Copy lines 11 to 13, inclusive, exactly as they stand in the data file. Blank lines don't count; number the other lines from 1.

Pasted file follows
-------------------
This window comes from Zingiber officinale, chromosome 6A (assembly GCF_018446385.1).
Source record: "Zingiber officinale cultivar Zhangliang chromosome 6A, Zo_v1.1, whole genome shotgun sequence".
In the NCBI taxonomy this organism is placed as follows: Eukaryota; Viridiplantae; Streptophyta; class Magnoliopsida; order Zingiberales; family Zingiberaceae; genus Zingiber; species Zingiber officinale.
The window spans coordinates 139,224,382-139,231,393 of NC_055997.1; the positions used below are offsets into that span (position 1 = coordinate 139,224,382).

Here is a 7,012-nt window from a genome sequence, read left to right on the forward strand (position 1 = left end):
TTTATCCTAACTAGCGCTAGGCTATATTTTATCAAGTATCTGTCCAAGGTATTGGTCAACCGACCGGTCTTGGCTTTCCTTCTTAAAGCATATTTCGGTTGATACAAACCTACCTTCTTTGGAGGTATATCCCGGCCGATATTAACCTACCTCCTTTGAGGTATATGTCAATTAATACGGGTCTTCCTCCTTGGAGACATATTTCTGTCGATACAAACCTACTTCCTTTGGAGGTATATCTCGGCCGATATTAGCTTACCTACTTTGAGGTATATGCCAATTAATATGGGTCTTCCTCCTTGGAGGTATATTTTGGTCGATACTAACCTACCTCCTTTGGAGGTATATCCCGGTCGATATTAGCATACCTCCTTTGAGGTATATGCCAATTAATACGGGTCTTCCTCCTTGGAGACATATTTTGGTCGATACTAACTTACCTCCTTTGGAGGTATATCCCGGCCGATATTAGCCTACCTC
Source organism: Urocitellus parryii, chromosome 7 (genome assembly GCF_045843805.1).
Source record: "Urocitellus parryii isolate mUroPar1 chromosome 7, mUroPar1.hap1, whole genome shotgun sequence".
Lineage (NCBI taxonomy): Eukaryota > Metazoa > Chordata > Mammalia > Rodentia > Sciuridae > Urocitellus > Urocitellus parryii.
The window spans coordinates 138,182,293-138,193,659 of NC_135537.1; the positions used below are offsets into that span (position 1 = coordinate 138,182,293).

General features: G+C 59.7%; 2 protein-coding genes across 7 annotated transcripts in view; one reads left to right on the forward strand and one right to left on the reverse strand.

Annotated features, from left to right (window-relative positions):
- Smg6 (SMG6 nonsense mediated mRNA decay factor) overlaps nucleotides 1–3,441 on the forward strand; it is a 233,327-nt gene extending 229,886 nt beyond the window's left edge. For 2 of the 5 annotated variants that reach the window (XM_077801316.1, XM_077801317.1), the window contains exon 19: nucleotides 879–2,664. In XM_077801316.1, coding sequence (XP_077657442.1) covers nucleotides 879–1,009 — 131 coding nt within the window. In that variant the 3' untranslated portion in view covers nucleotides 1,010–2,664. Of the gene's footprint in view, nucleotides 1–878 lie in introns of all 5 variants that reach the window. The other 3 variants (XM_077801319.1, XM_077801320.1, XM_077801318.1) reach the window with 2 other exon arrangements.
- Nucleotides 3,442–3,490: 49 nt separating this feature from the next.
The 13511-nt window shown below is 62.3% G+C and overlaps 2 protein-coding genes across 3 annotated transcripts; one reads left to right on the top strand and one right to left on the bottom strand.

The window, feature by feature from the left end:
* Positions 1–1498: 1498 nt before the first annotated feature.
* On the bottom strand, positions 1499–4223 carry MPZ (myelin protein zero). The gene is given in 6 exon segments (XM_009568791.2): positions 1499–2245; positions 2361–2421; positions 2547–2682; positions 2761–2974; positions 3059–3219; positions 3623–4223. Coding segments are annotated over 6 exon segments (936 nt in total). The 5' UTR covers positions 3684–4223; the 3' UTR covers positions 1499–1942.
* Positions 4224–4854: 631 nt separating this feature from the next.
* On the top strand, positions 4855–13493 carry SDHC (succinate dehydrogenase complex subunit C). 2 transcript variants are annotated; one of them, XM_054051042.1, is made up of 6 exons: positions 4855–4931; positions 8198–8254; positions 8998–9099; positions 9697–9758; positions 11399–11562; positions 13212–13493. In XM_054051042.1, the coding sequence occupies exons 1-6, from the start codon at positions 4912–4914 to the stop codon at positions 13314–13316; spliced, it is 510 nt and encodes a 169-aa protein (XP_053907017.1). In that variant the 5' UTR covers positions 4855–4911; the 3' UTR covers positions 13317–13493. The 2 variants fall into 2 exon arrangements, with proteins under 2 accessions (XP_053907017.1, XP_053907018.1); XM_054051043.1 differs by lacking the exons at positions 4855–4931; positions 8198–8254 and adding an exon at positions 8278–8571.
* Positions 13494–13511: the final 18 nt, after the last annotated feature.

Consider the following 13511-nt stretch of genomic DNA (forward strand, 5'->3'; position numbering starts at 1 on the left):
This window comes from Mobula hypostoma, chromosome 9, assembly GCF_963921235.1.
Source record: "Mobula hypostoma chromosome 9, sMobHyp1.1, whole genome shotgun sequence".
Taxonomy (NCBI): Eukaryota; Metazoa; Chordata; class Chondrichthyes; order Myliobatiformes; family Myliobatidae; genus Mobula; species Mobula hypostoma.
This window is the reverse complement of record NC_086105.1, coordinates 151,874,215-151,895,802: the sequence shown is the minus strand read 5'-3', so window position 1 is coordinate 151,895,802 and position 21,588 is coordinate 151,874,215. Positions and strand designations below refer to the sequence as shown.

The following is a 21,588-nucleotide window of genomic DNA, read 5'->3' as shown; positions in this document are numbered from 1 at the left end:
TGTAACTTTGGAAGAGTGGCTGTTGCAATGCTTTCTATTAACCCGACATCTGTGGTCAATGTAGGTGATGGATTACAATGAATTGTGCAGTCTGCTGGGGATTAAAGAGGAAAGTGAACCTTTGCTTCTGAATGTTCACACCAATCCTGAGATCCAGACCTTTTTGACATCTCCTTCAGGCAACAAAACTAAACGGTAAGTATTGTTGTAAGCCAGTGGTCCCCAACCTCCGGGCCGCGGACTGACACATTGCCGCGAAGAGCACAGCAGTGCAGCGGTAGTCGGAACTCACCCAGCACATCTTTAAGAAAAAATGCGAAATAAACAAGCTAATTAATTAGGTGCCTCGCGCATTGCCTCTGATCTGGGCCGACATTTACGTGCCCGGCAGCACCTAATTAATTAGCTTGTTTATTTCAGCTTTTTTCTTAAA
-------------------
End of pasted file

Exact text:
General features: G+C 59.7%; 2 protein-coding genes across 7 annotated transcripts in view; one reads left to right on the forward strand and one right to left on the reverse strand.

Annotated features, from left to right (window-relative positions):
- Smg6 (SMG6 nonsense mediated mRNA decay factor) overlaps nucleotides 1–3,441 on the forward strand; it is a 233,327-nt gene extending 229,886 nt beyond the window's left edge. For 2 of the 5 annotated variants that reach the window (XM_077801316.1, XM_077801317.1), the window contains exon 19: nucleotides 879–2,664. In XM_077801316.1, coding sequence (XP_077657442.1) covers nucleotides 879–1,009 — 131 coding nt within the window. In that variant the 3' untranslated portion in view covers nucleotides 1,010–2,664. Of the gene's footprint in view, nucleotides 1–878 lie in introns of all 5 variants that reach the window. The other 3 variants (XM_077801319.1, XM_077801320.1, XM_077801318.1) reach the window with 2 other exon arrangements.